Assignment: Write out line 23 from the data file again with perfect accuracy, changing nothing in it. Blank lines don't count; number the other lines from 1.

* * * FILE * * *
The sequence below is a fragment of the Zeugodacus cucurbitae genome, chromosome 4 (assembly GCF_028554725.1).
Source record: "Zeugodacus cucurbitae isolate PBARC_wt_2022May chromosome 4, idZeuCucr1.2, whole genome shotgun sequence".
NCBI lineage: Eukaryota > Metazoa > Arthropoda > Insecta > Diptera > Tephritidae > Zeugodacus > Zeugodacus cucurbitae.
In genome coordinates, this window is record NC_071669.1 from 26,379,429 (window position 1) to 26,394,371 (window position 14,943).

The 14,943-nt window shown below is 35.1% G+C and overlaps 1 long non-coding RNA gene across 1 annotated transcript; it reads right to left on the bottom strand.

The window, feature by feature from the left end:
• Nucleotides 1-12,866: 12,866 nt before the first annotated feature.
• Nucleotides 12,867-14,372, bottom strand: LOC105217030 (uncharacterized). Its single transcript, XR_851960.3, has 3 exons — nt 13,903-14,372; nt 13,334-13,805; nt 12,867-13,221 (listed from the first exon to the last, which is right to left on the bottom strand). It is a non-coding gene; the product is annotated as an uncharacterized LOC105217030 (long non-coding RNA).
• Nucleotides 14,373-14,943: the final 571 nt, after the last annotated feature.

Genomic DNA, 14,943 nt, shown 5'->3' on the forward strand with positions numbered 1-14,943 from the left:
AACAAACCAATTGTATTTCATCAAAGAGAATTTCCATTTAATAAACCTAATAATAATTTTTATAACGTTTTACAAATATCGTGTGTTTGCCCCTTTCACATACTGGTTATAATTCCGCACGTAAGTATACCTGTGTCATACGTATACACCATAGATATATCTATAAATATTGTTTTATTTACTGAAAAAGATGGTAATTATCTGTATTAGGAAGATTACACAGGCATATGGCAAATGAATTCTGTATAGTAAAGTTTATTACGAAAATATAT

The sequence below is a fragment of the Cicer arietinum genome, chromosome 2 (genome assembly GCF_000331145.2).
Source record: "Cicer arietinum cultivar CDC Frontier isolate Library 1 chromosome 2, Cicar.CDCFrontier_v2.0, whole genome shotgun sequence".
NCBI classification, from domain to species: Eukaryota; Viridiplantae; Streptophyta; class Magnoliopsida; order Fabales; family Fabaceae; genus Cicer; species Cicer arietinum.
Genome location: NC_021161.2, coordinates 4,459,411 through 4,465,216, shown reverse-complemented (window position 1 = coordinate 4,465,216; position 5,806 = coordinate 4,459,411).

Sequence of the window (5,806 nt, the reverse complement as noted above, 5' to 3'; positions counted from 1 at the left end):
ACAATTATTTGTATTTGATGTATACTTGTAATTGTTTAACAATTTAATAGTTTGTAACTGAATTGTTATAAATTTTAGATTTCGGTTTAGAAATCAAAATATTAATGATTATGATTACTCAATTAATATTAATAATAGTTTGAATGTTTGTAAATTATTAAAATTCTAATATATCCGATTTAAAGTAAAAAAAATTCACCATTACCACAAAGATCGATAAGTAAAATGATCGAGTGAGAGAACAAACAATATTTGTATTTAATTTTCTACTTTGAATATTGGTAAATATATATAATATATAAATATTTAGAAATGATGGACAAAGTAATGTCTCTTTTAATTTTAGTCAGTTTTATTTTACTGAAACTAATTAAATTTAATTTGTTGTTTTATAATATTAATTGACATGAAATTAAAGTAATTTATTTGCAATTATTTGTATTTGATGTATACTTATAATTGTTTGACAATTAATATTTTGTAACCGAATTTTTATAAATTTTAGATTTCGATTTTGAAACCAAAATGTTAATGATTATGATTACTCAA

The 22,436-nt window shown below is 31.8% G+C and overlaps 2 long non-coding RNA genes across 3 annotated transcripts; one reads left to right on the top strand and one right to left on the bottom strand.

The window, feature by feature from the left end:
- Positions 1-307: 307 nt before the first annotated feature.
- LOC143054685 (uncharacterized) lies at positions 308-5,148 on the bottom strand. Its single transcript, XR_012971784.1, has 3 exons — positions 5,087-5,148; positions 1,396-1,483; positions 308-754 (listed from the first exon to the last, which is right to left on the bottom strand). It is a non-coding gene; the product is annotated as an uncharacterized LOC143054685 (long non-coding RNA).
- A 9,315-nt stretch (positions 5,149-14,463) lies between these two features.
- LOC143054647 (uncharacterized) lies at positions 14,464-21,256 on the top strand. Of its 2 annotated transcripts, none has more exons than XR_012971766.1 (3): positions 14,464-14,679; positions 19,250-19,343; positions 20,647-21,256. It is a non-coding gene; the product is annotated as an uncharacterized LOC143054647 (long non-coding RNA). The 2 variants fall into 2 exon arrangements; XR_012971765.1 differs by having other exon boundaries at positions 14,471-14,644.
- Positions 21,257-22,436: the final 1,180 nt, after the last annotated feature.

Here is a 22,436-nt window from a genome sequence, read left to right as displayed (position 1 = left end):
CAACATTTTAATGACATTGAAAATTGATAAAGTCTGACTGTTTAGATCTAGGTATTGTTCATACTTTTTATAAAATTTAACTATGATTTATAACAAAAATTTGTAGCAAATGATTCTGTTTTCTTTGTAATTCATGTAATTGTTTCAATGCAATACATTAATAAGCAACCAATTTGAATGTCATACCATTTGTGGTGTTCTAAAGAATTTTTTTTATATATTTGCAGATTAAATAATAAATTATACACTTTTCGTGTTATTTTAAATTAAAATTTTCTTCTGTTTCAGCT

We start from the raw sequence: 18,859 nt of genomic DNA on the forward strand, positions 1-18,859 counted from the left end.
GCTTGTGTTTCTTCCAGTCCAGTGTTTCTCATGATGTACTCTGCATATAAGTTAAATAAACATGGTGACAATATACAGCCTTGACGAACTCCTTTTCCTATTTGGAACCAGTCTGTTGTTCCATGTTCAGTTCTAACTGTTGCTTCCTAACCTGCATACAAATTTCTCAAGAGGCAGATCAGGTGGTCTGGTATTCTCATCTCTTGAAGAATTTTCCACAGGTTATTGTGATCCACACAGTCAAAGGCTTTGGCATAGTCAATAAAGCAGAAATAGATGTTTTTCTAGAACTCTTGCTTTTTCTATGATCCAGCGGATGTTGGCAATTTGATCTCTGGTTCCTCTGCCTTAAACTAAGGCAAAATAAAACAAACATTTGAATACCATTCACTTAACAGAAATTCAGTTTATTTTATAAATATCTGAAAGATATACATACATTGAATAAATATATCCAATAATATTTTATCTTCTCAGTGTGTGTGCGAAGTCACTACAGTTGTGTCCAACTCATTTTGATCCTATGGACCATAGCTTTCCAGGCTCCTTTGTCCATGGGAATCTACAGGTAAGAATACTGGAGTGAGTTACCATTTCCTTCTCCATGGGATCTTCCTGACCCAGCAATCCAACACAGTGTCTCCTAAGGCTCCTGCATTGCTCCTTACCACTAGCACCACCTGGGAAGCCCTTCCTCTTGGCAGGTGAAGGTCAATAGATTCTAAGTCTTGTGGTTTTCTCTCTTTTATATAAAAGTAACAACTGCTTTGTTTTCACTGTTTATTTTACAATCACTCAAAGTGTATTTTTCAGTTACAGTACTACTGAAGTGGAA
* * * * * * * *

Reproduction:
- LOC143054647 (uncharacterized) lies at positions 14,464-21,256 on the top strand. Of its 2 annotated transcripts, none has more exons than XR_012971766.1 (3): positions 14,464-14,679; positions 19,250-19,343; positions 20,647-21,256. It is a non-coding gene; the product is annotated as an uncharacterized LOC143054647 (long non-coding RNA). The 2 variants fall into 2 exon arrangements; XR_012971765.1 differs by having other exon boundaries at positions 14,471-14,644.